The Home Office Deduction
Updated: Apr 1, 2021
Claiming the home office deduction is an important part of your tax strategy as a small business owner or if you are self-employed. If you use part of your home, exclusively and regularly for business, you may be able to deduct expenses for the business use of your home. This deduction applies to homeowners and renters, and applies to all types of homes. For tax year 2020, who didn’t work from home?!
Disclosure: if you are an employee and receive a paycheck or a W-2 exclusively from an employer, you are not eligible for the deduction. Even if you are currently forced to work from home. Are you even surprised?! To claim this in the future, you must have self-employment income to benefit. Need help starting your business? Reach out and let us know!
There are two ways to calculate your home office deduction. The “Simplified Option” and the “Regular Method”.
The “Simplified Option” is exactly that. Simple. You simply indicate the total square footage of your home, the square footage of your office space exclusively used for business.
That’s twice now I’ve used exclusively. And it’s not even to sound smart! You must have a designated space in your home that is used exclusively for business. Now I know this is hard with the sudden thrust to WFH (“working from home”, mother), but you cannot claim this deduction if you were forced to work out of your kitchen or on your couch.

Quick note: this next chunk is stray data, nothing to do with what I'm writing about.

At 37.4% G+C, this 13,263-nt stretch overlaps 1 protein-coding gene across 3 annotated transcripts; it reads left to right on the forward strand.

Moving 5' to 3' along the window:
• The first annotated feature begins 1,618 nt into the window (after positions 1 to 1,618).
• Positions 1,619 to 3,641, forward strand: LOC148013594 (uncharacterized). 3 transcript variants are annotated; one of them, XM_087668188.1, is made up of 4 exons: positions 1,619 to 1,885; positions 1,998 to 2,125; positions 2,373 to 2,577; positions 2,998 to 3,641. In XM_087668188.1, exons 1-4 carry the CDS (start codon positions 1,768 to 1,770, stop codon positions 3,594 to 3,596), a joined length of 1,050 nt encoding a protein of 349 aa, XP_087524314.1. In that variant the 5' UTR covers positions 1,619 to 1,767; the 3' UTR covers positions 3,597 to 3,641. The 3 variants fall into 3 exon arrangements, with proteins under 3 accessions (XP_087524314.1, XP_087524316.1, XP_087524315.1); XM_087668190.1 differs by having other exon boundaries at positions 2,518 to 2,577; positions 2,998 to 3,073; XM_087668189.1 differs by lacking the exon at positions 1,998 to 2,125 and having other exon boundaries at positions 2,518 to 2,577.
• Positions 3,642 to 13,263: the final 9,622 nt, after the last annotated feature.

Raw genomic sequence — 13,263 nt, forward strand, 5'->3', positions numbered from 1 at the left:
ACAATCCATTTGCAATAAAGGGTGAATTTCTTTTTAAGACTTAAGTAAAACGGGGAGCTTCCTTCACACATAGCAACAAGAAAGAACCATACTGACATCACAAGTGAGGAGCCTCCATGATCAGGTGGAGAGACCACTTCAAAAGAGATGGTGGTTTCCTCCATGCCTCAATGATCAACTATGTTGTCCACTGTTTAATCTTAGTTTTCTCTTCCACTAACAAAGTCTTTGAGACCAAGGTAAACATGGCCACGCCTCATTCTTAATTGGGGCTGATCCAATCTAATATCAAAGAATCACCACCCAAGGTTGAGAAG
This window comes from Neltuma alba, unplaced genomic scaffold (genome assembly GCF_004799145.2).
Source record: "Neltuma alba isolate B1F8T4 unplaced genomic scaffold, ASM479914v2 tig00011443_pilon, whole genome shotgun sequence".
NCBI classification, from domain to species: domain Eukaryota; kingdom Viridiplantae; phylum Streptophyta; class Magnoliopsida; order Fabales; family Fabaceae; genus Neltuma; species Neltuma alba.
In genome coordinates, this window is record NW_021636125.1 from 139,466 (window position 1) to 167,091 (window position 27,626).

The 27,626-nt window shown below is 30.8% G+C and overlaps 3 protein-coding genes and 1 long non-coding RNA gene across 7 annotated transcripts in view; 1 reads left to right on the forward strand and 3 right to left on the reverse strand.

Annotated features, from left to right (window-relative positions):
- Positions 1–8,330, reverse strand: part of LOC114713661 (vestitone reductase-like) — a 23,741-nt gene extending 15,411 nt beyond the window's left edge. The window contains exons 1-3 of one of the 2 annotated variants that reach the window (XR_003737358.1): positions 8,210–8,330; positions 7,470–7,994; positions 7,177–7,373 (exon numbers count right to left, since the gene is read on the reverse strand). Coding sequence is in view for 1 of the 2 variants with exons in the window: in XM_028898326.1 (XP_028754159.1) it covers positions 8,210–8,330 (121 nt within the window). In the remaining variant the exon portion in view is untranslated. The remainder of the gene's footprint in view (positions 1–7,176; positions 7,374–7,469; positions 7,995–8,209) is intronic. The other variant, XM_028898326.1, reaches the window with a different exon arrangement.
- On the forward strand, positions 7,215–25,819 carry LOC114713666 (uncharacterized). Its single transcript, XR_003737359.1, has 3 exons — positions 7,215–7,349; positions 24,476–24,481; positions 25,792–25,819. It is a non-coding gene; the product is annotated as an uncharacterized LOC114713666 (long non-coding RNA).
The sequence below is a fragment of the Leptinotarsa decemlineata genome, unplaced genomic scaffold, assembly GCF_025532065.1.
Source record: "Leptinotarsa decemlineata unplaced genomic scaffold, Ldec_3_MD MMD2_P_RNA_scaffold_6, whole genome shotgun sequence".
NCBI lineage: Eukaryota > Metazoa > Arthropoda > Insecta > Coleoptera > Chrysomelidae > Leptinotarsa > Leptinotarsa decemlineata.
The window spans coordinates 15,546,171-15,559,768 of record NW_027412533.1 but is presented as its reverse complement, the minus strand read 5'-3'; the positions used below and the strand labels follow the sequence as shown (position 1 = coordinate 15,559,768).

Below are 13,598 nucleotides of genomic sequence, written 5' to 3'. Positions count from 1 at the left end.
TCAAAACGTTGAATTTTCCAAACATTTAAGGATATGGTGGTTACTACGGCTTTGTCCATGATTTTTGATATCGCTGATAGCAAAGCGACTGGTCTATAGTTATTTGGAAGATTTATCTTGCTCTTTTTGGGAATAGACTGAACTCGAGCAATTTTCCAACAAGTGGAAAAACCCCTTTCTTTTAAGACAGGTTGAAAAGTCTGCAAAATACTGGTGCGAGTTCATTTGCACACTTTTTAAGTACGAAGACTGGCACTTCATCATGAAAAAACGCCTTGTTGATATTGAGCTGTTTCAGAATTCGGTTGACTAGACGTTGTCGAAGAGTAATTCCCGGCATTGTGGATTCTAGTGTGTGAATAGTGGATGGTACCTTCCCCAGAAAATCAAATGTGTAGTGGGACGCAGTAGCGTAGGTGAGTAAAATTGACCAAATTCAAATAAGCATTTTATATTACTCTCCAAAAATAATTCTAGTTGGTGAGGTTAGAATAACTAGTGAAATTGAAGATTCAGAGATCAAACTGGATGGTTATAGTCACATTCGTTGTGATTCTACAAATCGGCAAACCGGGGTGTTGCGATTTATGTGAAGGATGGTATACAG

This deduction is claimed on line 3 of your Schedule C. The simplified option allows a standard deduction of $5/square foot of your office space. There is a maximum square footage of 300 square feet, which is essentially the size of a two-car garage, so don’t go too crazy.
The “Regular Method” bases your home office deduction on the actual expenses of your home office.
Allowable home-related expenses to use in this calculation are mortgage interest, insurance, utilities, repairs, and depreciation.
The same rule applies with the regular method that the deduction is based on the square footage of your home used exclusively for business. For this method, you take it one step further and calculate the percentage of your home devoted to business activities.
Sometimes math is hard. To calculate the percentage of your home devoted to business, enter *square footage of your office* divided by *total square footage of your home*
If you have any questions at all, email us and let us know.